6. Miss Blair, on behalf of the appellant, relies on her skeleton argument which helpfully summarises and brings into sharper focus the somewhat discursive grounds which had been settled by her instructing solicitors. In her oral submissions she relies particularly on the fact that there had been a significant change in the substantive issues to be addressed by Judge James, in contradistinction to those which were considered and resolved by Judge Burns, in relation to the appellant as a female Sikh and the two daughters growing in age and having a greater period in secondary education in the United Kingdom.
7. The criticisms made by Miss Blair are well-founded, that there is not an appropriate engagement with the principle in HJ (Iran) v Secretary of State for the Home Department (Rev 1)  UKSC 31 and particularly the requirement of female Afghan Sikhs being required to live discreetly. This is of relevance not merely to the appellant but also to her two teenage daughters.
8. The impact on the appellant and her daughters not fully or properly considered. However, my principle concern is with the paucity of the judge's of the applicability of 15(c). It is not enough simply to rely upon what Judge Burns may have decided two years earlier in cases where the situation on the ground was changing and changing rapidly and where the country guidance was of greater significance.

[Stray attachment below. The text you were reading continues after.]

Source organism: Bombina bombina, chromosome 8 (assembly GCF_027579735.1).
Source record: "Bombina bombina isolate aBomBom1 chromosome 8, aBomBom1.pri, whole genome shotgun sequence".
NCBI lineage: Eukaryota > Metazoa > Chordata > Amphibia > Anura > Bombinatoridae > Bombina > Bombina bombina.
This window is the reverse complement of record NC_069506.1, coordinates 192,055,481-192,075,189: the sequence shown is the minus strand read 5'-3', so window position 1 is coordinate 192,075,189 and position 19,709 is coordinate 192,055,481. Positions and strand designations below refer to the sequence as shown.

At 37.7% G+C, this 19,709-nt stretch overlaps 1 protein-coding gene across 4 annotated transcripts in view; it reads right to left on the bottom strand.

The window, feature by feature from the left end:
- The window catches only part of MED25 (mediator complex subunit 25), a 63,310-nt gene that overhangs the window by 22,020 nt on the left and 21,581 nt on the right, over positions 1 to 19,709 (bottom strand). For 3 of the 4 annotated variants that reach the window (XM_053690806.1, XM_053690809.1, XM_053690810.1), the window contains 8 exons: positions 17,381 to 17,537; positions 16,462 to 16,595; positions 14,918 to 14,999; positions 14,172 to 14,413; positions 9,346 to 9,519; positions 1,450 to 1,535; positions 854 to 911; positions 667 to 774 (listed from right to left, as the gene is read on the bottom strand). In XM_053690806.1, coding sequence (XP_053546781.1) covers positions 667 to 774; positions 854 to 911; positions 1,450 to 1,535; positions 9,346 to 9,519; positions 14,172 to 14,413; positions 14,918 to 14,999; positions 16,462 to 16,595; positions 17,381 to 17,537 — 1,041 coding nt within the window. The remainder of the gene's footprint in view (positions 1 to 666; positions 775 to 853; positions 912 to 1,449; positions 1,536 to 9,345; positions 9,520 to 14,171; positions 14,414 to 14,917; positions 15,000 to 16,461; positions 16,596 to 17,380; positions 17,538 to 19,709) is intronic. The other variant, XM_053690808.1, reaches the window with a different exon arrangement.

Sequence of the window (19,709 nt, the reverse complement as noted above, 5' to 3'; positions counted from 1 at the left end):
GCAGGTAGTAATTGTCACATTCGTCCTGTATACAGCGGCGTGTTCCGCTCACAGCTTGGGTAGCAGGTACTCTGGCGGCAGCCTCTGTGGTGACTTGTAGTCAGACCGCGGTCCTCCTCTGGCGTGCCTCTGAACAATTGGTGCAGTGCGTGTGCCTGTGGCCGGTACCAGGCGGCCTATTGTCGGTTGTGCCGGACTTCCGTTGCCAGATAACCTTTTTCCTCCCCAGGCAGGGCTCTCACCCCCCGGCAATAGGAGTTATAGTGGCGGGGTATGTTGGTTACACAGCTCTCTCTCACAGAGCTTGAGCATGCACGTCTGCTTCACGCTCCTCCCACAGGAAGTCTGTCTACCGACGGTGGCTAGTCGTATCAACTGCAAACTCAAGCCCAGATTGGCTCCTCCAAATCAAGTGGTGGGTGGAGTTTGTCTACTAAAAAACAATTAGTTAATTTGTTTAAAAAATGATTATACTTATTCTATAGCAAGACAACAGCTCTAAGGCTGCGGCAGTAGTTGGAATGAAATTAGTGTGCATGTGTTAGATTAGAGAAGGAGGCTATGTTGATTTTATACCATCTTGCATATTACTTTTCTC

9. However, what is dispositive of this appeal, is the complete absence of any consideration of Article 8 of the European Convention on Human Rights. Paragraph 3 of the decision makes plain that the appellant was relying on Articles 2, 3 and 8 of the Convention, and yet when it comes to the judge's findings and reasons, none of it addresses Article 8.
10. Miss Isherwood for the Secretary of State takes me to paragraph 29 and to the application of the statutory test under Section 55 of the 2009 Act which considers the best interests of minor children. Whilst this is a feature which is placed in the balance when an Article 8 assessment is being made, it is not the only feature nor is it determinative of the assessment. The two teenage daughters had spent further time in secondary school since the matter was heard by Judge Burns. There was material available from the school regarding their education and development which ought properly to have been considered and was not. In addition, the level of discrimination which the appellant and her two daughters might suffer is something which was given at best only cursory consideration.